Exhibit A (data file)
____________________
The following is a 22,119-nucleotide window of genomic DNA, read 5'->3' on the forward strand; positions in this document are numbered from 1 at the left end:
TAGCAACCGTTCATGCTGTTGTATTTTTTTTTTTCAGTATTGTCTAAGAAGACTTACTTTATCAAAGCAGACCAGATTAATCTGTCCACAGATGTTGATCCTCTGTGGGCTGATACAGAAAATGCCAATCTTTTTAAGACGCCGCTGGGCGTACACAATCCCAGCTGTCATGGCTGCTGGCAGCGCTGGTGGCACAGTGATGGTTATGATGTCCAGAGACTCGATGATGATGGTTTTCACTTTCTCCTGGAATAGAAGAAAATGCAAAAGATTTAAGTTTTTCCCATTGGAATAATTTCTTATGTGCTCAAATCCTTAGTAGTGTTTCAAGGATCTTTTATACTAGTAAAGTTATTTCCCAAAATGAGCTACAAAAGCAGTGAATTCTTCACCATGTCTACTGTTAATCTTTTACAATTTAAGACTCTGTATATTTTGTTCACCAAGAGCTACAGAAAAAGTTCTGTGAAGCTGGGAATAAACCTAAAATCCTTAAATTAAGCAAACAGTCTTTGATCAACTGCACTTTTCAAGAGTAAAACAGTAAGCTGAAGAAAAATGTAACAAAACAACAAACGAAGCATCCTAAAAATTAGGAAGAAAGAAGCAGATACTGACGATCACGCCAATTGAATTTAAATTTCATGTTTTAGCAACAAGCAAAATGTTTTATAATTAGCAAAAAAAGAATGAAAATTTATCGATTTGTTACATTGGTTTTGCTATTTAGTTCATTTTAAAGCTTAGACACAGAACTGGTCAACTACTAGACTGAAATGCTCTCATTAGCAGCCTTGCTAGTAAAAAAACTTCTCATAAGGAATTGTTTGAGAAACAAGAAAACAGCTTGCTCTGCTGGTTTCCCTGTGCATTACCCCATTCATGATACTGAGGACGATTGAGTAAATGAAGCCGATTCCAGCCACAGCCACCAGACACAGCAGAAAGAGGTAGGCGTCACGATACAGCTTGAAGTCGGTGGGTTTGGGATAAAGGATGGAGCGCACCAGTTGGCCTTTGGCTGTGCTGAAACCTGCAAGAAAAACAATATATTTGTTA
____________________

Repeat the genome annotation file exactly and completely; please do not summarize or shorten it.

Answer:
The following is a 22,119-nucleotide window of genomic DNA, read 5'->3' on the forward strand; positions in this document are numbered from 1 at the left end:
TAGCAACCGTTCATGCTGTTGTATTTTTTTTTTTCAGTATTGTCTAAGAAGACTTACTTTATCAAAGCAGACCAGATTAATCTGTCCACAGATGTTGATCCTCTGTGGGCTGATACAGAAAATGCCAATCTTTTTAAGACGCCGCTGGGCGTACACAATCCCAGCTGTCATGGCTGCTGGCAGCGCTGGTGGCACAGTGATGGTTATGATGTCCAGAGACTCGATGATGATGGTTTTCACTTTCTCCTGGAATAGAAGAAAATGCAAAAGATTTAAGTTTTTCCCATTGGAATAATTTCTTATGTGCTCAAATCCTTAGTAGTGTTTCAAGGATCTTTTATACTAGTAAAGTTATTTCCCAAAATGAGCTACAAAAGCAGTGAATTCTTCACCATGTCTACTGTTAATCTTTTACAATTTAAGACTCTGTATATTTTGTTCACCAAGAGCTACAGAAAAAGTTCTGTGAAGCTGGGAATAAACCTAAAATCCTTAAATTAAGCAAACAGTCTTTGATCAACTGCACTTTTCAAGAGTAAAACAGTAAGCTGAAGAAAAATGTAACAAAACAACAAACGAAGCATCCTAAAAATTAGGAAGAAAGAAGCAGATACTGACGATCACGCCAATTGAATTTAAATTTCATGTTTTAGCAACAAGCAAAATGTTTTATAATTAGCAAAAAAAGAATGAAAATTTATCGATTTGTTACATTGGTTTTGCTATTTAGTTCATTTTAAAGCTTAGACACAGAACTGGTCAACTACTAGACTGAAATGCTCTCATTAGCAGCCTTGCTAGTAAAAAAACTTCTCATAAGGAATTGTTTGAGAAACAAGAAAACAGCTTGCTCTGCTGGTTTCCCTGTGCATTACCCCATTCATGATACTGAGGACGATTGAGTAAATGAAGCCGATTCCAGCCACAGCCACCAGACACAGCAGAAAGAGGTAGGCGTCACGATACAGCTTGAAGTCGGTGGGTTTGGGATAAAGGATGGAGCGCACCAGTTGGCCTTTGGCTGTGCTGAAACCTGCAAGAAAAACAATATATTTGTTA